In some cases, your site will need to send an HTTP error code. And if an error occurs in your code itself (due to an incorrect SQL query, for example), the framework will decide to send a 500 error.

It is possible to display a different static HTML page for each type of HTTP error, and to define a default page for all types of errors that are not explicitly configured.

To not define all possible error pages, you can use the "default" key to define the default page.
If you want to use the same page, regardless of the error, you can just provide a string, not an associative array.


This section is used to add inclusion paths in which PHP is likely to fetch the objects to include.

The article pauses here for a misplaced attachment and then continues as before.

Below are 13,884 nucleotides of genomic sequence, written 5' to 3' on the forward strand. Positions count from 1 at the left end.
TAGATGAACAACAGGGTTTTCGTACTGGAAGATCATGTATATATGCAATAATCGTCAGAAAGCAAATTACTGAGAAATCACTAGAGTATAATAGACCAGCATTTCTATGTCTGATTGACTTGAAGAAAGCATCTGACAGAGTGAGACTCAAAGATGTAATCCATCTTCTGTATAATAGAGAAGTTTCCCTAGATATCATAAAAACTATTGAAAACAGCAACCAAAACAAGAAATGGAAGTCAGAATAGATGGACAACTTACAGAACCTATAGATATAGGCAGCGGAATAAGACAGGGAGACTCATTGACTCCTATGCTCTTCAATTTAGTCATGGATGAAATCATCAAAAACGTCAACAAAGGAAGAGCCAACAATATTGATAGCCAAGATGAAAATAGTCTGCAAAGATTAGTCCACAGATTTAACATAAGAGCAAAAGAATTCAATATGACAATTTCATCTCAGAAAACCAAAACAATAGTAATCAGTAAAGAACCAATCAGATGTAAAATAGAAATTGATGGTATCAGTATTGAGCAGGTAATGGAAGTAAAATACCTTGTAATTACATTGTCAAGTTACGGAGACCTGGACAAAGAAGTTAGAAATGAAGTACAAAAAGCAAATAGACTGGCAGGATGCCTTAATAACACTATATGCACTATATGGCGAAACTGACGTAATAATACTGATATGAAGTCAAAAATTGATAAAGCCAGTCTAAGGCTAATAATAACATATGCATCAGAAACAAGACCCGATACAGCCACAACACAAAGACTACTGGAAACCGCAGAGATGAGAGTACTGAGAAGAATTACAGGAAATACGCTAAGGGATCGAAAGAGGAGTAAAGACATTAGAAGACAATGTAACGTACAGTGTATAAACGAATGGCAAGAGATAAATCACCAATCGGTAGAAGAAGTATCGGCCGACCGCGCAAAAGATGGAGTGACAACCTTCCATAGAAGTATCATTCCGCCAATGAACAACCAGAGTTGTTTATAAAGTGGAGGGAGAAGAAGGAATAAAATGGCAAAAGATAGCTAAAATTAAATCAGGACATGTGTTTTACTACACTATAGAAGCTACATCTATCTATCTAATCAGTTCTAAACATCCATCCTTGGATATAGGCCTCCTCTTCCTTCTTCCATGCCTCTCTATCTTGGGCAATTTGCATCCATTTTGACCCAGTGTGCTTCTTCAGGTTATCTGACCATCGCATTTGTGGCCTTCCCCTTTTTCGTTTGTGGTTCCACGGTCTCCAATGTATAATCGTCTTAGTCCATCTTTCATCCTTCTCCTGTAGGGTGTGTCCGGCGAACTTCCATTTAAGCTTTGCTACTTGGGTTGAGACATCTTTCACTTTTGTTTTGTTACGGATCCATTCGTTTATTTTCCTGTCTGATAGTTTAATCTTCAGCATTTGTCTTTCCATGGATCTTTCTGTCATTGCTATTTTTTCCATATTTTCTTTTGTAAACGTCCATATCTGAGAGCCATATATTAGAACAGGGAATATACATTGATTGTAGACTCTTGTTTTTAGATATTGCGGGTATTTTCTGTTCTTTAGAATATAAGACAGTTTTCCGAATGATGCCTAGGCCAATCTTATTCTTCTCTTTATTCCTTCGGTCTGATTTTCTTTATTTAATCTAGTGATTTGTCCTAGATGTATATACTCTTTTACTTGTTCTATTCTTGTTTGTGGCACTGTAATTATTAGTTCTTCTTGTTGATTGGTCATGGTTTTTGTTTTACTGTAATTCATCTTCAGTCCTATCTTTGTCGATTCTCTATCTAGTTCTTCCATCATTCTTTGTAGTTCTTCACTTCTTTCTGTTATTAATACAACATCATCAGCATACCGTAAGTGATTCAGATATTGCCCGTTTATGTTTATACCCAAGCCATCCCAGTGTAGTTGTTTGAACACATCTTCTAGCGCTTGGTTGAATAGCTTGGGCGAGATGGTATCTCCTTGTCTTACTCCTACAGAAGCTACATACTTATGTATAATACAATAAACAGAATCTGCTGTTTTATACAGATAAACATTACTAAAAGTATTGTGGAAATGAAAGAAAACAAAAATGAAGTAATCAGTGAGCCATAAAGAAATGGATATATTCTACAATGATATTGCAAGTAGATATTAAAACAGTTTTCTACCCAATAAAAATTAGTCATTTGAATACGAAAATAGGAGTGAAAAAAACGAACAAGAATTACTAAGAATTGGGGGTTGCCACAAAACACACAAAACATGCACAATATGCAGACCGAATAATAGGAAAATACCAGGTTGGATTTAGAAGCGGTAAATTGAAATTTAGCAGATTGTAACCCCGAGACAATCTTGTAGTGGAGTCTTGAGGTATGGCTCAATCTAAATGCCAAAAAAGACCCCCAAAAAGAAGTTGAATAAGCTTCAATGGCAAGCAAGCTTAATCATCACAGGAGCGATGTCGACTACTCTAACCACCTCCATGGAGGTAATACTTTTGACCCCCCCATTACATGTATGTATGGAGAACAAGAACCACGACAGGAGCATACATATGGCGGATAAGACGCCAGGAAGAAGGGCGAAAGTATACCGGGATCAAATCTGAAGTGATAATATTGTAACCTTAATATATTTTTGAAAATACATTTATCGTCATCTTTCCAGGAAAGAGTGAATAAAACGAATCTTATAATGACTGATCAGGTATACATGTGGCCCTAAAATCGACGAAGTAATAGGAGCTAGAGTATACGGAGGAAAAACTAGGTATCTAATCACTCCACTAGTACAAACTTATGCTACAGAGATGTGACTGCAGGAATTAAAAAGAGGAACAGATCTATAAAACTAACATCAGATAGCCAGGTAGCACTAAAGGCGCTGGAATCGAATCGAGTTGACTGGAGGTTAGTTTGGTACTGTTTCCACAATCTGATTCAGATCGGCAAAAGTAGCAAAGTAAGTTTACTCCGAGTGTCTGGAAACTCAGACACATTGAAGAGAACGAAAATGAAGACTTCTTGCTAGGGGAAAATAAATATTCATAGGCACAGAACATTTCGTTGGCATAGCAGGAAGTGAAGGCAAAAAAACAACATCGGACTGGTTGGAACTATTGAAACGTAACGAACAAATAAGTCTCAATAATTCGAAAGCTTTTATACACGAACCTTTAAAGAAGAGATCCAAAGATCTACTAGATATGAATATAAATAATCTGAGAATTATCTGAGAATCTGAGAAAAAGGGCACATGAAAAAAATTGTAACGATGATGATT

Basically, Temma adds the lib/ directory of the project to the include path. So, if you write in your code: include('Toto.php');
The lib/Toto.php file will be loaded.

Or, thanks to the autoloader, if you write: new \Aaa\Bbb();
PHP will load the lib/Aaa/Bbb.php file automatically.

But if you add the following configuration in your etc/temma.php file:

    'includePaths' => [

If you write in your code require_once('foo.php');
PHP will try to load successively several paths, until it finds the file. In order, it will try:

  • /path/to/lib1/foo.php
  • /path2/foo.php
  • lib/foo.php

Using the autoloader, if you write new \Aa\Bb(); PHP will try the following paths:

  • /path/to/lib1/Aa/Bb.php
  • /path2/Aa/Bb.php
  • lib/Aa/Bb.php

There may be times when you need to specify specific include paths for certain namespace prefixes. Let's say your etc/temma.php file contains the following configuration: